6. The Friends of the Wild Flower Garden, Inc. Impatiens capensis. [homepage on the Internet]. c2013 [cited 2017 Apr 21]. Available from: http://www.friendsofeloisebutler.org/pages/plants/spottedjewelweed.html.
  7. Bojnansky V, Fargasoa A. Atlas of seeds and fruits of Central and East-European Flora: The Carpathian Mountains region. Springer Science & Business Media, 2007; p. 437.
  8. Thomson Healthcare.  PDR for herbal medicines. Montvale, NJ: Thomson Healthcare Inc, 2007.
  9. Coffey T. The history and folklore of North American wildflowers. New York, USA: Houson Mifflin; 1993.
  10. Moerman DE.  Native American ethnobotany. Portland OR: Timber Press; 2009.
  11. Lewis WF, Elvin-Lewis MPF. Medical botany: Plants affecting man’s health. New YorkWiley Interscience; 1977.
  12. Fern K. Plants for a future: Edible & useful plants for a healthier world. Hampshire, England: Permanent Publications, 1997.
  13. Gibson MR, Maher FT. Activity of jewelweed and its enzymes in the treatment of rhus dermatitis. J Pharm Sci. 1950;39(5):294-296.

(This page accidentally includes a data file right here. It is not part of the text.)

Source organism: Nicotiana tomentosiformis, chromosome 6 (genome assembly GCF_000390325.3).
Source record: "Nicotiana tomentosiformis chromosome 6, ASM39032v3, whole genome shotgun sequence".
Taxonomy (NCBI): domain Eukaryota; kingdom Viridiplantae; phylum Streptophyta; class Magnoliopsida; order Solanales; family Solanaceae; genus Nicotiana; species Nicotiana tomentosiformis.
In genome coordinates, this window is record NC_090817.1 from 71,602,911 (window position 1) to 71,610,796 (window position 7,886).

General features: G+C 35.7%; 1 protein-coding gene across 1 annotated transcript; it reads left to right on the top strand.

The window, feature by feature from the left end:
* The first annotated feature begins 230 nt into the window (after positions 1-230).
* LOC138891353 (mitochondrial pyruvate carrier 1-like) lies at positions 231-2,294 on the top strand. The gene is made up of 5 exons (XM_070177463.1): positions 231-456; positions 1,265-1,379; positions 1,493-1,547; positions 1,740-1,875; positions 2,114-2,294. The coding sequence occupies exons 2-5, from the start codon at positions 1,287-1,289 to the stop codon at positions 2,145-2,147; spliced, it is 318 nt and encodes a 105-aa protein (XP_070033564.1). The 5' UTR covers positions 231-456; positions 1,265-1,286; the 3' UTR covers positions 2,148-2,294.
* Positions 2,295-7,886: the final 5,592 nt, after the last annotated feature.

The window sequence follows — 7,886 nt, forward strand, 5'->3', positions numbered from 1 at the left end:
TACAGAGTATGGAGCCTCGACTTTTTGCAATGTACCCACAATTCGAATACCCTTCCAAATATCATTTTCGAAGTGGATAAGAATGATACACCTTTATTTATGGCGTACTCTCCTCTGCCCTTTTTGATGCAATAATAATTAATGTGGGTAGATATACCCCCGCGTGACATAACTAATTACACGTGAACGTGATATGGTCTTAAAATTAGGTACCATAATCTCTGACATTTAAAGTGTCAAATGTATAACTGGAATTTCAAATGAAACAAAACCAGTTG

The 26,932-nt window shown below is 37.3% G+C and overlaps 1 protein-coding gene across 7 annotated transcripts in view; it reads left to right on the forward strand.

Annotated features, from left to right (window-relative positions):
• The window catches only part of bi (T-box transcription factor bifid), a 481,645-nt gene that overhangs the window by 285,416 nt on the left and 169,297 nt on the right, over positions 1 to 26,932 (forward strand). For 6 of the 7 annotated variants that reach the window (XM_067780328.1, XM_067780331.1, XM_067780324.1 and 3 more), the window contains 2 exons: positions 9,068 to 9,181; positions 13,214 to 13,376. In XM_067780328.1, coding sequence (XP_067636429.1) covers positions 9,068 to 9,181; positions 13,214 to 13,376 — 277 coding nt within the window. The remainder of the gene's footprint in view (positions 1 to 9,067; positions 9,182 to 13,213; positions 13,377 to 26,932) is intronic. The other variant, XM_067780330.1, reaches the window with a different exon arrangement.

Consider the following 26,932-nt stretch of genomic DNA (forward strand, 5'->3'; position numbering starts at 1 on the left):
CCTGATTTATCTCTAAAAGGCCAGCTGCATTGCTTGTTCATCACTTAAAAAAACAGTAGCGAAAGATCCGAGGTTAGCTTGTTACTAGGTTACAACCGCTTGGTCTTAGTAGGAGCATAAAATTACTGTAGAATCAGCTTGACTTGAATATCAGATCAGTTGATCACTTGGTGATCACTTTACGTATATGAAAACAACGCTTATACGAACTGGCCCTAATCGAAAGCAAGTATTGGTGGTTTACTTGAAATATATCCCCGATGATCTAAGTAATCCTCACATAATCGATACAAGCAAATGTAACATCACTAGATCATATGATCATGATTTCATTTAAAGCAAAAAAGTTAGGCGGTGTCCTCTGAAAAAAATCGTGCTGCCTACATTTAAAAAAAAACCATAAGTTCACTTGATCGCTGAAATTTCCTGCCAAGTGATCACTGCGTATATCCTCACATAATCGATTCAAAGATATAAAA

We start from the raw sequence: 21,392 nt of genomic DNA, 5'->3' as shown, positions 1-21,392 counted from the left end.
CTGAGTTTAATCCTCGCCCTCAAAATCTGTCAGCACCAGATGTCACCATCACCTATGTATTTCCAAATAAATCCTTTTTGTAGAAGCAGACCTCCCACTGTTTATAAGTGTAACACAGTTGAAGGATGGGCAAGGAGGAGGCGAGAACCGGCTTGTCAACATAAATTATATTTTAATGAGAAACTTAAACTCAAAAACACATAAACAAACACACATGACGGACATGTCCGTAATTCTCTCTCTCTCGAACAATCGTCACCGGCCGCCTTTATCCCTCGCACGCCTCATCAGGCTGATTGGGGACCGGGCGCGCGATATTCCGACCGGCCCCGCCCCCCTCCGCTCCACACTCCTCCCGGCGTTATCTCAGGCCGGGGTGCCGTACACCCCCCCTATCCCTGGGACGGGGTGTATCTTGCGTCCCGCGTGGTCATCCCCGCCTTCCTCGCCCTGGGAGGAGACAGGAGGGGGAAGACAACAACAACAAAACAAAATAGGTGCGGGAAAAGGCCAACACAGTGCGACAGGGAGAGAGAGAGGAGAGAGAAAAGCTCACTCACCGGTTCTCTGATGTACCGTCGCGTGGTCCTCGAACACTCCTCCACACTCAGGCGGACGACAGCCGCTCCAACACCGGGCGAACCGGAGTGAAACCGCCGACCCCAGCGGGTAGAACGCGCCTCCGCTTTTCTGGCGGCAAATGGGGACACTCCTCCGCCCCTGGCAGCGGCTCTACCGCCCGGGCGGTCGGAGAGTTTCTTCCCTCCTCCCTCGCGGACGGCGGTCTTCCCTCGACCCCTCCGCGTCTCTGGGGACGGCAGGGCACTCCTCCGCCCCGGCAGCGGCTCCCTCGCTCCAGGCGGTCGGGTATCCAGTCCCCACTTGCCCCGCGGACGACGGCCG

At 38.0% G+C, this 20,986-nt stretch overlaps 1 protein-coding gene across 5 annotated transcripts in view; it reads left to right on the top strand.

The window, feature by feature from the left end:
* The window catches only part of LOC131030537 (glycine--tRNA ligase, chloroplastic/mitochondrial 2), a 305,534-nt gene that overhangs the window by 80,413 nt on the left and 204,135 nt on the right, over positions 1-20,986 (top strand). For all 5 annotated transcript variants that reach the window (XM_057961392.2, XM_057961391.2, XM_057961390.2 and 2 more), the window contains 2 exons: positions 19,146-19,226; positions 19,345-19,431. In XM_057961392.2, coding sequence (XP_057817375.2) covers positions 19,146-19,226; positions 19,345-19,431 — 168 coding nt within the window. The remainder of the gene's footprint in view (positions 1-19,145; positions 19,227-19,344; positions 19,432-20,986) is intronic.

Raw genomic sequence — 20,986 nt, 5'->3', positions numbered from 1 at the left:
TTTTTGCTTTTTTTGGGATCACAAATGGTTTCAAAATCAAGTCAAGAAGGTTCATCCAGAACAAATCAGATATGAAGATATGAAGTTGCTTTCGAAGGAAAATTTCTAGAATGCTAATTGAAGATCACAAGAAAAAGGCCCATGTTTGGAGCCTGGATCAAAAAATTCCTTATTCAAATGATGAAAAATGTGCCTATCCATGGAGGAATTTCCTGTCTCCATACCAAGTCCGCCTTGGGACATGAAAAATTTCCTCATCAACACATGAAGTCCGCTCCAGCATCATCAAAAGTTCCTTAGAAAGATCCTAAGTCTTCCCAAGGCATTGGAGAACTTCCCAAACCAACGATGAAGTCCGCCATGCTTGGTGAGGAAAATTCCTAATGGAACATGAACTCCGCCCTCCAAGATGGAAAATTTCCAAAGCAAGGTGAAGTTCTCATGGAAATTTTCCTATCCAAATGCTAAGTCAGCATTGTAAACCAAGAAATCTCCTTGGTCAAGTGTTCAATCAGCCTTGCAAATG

14. Long D, Ballentine NH, Marks JG Jr. Treatment of poison ivy/oak allergic contact dermatitis with an extract of jewelweed. Am J Contact Dermat. 1997;8(3):150-153.
  15. Zink BJ, Otten EJ, Rosenthal M, Singal B. The effect of jewel weed in preventing poison ivy dermatitis. J Wilderness Med. 1991;2(3):178-182.
  16. Drugs.com.Know more.Be sure. Jewelweed. [homepage on the Internet]. c2000-2017 [cited 2017 Apr 21]. Available from: https://www.drugs.com/npp/jewelweed.html.
  17. Plants For A Future. Impatiens capensis – Meerb. [homepage on the Internet]. c1996-2012 [cited 2017 Apr 21]. Available from: http://www.pfaf.org/user/Plant.aspx?LatinName=Impatiens+capensis.